BAKAWAN, the vernacular term for mangrove literally translates as “haunt of nightjars (bakaw).” The tangle of branches that the slow-growing, sturdy tree locked in tight hugs over mudflats, marshes, shoals, and stretches of riparian parts looking over the sea also hold teeming wildlife—most are edible, some a delight to epicures . . . egrets, herons, arboreal snakes, sea serpents, migrating geese or ducks, even an endangered species or two.
The knot of roots that a mature mangrove jabs into a nether bed of mud, detritus and sand fans out every which way deep, ramifying into a network that sucks in and tames tide-borne throwaways, trash, toxins, even oil slicks. Indeed, mangrove stands render seawater fit for marine life.
Low tide unravels a mangrove stand’s teeming hoard—octopi, crabs, clams, mussels, oysters, eels, lobsters, mantis shrimps, a barracuda or two, the usual shrimps and the young of motley deepwater-dwelling commercial fish species. Mangrove stands serve as nurseries or halfway shelter for the cache of catch that the seas can proffer profusely.
In an island off the western coast of Mindoro, all it took was the persistence and persevering spirit of one Adelardo Declito to bring back to life the depleted depths of the nearby arms of the sea. All he did was jab mangrove propagules throughout the coastal portions of the island. Alone he did it—no honors, not a cross-eyed centavo ever was tossed his way as he went about a not-too-tiresome task of riparian reforestation.
Indeed, a dozen tier-deep mangrove stand can take, tame the jarring impact of eight-meter high storm surges that a super storm like Yolanda can muster.
Add several lines of halophytes—salt-tolerant tree species like sea grape, agojo, palomaria, talisay, guamachil and coconut palms—on the shoreline and mammoth storm surges sieved through such lines of defense are likely to turn less lethal.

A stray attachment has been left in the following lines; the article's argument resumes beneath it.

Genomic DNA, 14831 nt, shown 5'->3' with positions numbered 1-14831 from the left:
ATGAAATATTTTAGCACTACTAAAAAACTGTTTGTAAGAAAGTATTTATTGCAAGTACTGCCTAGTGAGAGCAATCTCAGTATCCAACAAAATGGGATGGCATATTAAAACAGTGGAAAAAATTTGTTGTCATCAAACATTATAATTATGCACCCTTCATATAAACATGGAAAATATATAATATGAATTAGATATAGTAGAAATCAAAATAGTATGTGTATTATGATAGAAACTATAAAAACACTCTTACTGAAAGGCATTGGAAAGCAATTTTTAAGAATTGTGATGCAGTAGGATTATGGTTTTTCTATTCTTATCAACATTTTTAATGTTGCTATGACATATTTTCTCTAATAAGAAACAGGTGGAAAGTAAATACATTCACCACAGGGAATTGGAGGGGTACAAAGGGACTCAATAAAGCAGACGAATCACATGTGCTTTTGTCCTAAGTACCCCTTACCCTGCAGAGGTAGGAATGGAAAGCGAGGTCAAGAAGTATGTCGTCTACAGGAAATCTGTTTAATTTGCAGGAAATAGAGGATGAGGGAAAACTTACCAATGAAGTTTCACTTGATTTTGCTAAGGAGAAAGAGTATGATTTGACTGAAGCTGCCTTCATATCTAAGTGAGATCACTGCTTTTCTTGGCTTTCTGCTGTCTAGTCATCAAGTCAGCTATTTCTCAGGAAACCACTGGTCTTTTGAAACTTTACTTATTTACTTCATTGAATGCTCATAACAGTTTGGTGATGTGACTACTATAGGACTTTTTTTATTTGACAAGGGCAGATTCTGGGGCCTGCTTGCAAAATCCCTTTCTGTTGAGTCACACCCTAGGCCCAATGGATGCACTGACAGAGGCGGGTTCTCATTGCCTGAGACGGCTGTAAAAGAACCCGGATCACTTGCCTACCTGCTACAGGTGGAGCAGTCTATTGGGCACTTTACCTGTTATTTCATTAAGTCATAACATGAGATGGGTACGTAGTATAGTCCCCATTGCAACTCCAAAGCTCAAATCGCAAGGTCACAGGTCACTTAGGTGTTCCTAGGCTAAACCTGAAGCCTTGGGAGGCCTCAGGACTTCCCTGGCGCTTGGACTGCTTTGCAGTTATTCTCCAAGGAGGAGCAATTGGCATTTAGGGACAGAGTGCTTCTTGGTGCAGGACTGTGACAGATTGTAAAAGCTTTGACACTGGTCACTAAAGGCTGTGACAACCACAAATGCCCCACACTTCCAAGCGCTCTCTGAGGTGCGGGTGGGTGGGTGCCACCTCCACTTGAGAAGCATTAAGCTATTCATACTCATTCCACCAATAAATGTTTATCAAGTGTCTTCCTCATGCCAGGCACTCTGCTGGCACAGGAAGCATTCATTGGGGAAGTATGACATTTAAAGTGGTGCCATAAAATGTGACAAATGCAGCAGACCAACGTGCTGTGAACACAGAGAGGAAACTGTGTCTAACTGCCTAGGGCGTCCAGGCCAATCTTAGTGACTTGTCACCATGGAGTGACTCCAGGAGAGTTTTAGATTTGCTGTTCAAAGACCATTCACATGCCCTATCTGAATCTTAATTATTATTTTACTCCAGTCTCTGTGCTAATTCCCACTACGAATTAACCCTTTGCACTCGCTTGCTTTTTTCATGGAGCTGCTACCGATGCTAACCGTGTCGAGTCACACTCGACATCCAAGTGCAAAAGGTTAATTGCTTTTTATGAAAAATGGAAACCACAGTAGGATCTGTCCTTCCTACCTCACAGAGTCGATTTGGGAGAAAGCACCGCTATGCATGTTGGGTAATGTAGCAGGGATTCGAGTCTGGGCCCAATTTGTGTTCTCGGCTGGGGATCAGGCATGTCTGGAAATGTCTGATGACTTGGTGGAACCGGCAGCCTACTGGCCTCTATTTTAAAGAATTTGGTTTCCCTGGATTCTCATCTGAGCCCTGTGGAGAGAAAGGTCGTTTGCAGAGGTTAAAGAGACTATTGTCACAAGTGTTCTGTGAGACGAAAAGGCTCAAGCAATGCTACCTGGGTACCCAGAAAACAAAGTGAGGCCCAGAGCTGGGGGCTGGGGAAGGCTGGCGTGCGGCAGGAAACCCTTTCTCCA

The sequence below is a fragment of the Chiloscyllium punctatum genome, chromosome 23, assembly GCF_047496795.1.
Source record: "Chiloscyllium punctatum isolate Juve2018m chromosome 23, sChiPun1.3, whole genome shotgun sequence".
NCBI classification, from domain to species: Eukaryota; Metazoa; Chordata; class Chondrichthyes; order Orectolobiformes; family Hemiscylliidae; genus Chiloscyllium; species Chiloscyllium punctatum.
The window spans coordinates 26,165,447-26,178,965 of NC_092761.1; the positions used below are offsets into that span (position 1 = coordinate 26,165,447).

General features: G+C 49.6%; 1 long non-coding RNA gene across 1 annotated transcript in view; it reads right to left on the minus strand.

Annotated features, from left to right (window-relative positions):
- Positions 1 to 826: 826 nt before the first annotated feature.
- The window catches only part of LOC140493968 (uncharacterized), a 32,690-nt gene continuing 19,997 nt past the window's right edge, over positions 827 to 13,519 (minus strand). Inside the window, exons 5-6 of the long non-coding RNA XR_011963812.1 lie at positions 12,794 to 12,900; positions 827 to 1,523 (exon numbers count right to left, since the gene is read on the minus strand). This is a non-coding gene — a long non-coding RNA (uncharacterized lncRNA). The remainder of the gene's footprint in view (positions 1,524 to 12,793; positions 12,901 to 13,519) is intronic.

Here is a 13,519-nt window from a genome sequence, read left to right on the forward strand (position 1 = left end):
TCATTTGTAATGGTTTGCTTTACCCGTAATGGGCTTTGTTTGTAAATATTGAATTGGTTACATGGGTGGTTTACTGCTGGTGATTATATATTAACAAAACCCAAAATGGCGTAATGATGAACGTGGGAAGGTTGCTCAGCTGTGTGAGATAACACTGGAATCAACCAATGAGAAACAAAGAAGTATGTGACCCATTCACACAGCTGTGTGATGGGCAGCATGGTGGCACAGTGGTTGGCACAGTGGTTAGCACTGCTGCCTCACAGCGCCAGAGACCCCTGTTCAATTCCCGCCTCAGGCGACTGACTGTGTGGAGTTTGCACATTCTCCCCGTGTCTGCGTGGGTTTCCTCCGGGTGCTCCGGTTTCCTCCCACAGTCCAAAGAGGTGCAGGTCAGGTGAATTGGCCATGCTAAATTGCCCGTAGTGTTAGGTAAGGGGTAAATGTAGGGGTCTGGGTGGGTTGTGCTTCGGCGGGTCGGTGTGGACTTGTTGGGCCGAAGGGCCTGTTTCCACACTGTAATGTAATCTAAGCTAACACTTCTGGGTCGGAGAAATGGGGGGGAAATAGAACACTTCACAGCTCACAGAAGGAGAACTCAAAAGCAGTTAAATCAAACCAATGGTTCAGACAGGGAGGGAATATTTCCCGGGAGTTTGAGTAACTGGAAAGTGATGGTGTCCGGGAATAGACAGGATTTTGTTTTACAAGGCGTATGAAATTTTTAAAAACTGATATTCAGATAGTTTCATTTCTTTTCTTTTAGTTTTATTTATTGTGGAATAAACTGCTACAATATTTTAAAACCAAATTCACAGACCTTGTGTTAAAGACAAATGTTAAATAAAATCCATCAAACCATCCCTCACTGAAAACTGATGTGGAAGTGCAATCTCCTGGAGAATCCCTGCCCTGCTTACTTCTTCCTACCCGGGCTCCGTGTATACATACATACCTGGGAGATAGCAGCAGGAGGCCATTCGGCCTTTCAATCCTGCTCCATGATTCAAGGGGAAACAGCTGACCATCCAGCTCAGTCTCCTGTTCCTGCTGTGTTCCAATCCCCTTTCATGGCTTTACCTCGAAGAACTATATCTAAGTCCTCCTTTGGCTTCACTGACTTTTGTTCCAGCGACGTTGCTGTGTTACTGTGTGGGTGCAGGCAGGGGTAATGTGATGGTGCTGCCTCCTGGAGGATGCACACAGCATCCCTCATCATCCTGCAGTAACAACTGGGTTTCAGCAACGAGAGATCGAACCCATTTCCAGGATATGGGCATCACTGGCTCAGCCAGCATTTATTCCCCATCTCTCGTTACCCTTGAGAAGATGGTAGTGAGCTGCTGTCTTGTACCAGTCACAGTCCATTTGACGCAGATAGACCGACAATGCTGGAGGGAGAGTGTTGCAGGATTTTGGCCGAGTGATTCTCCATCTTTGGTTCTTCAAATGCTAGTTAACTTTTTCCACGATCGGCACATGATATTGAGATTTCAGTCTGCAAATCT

Some bright boys over at the Department of Environment and Natural Resources have warmed up to the idea mounting such multiple lines of defense in areas wrecked by Yolanda. And they want P347 million to bankroll the so-called restoration of lush beach forests of the Visayas.
Such pecuniary thrust would seem peculiar to an Adelardo Declito of Mindoro Occidental.
Mobilizing natural resources entails gathering of mangrove and halophyte seedlings, planting these in strategic parts of the country’s eastern seaboard.
Mobilizing human resources need not cost P347 million. This task need not rip a hole in the Filipino taxpayer’s pockets.
The man to turn to for the twin task of mobilizing both natural and human resources ought to be DepEd top honcho Bro. Armin A. Luistro.
Gathering of mangrove propagules and halophyte seedlings, then, planting these can be hands-on learning sessions for school children in the areas that are likely targets for more Yolandas brewing in the Pacific.
Upkeep of the mangroves and halophyte stands can take more than five years—and that can provide some more learning sessions to school children in the finer points of conserving marine resources and coastal environments. Biodiversity lessons galore!
A wise man plants trees so that his grandchildren may enjoy fruits and shade. Bro. Luistro can harness the exuberance and energy of children.
And he can lead them to the timeless wisdom of hushing the wrath of super typhoons by mobilizing both human and natural resources.